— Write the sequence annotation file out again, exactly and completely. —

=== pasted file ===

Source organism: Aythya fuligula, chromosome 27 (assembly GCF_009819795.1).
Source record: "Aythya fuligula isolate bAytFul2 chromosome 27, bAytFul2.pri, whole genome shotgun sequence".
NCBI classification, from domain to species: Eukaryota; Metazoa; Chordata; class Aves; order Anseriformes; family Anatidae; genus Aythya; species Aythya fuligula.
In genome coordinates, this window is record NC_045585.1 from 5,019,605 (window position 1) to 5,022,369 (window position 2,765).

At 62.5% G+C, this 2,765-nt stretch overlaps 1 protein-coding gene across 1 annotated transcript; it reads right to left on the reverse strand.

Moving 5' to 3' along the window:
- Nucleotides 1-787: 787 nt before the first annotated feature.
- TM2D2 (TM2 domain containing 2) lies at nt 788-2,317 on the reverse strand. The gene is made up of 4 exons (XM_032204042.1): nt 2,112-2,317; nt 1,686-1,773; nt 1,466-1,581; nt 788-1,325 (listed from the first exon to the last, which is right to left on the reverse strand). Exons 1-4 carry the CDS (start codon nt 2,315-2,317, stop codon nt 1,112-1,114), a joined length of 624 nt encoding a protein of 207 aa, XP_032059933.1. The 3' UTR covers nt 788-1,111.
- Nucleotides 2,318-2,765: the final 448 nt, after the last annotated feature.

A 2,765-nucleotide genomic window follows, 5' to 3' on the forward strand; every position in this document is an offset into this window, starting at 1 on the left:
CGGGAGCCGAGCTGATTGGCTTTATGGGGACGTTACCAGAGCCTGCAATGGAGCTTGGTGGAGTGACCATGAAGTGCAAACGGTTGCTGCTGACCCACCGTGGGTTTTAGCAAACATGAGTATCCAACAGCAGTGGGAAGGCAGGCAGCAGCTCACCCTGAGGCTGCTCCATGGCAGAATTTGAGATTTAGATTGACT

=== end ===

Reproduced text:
Source organism: Aythya fuligula, chromosome 27 (assembly GCF_009819795.1).
Source record: "Aythya fuligula isolate bAytFul2 chromosome 27, bAytFul2.pri, whole genome shotgun sequence".
NCBI classification, from domain to species: Eukaryota; Metazoa; Chordata; class Aves; order Anseriformes; family Anatidae; genus Aythya; species Aythya fuligula.
In genome coordinates, this window is record NC_045585.1 from 5,019,605 (window position 1) to 5,022,369 (window position 2,765).

At 62.5% G+C, this 2,765-nt stretch overlaps 1 protein-coding gene across 1 annotated transcript; it reads right to left on the reverse strand.

Moving 5' to 3' along the window:
- Nucleotides 1-787: 787 nt before the first annotated feature.
- TM2D2 (TM2 domain containing 2) lies at nt 788-2,317 on the reverse strand. The gene is made up of 4 exons (XM_032204042.1): nt 2,112-2,317; nt 1,686-1,773; nt 1,466-1,581; nt 788-1,325 (listed from the first exon to the last, which is right to left on the reverse strand). Exons 1-4 carry the CDS (start codon nt 2,315-2,317, stop codon nt 1,112-1,114), a joined length of 624 nt encoding a protein of 207 aa, XP_032059933.1. The 3' UTR covers nt 788-1,111.
- Nucleotides 2,318-2,765: the final 448 nt, after the last annotated feature.

A 2,765-nucleotide genomic window follows, 5' to 3' on the forward strand; every position in this document is an offset into this window, starting at 1 on the left:
CGGGAGCCGAGCTGATTGGCTTTATGGGGACGTTACCAGAGCCTGCAATGGAGCTTGGTGGAGTGACCATGAAGTGCAAACGGTTGCTGCTGACCCACCGTGGGTTTTAGCAAACATGAGTATCCAACAGCAGTGGGAAGGCAGGCAGCAGCTCACCCTGAGGCTGCTCCATGGCAGAATTTGAGATTTAGATTGACT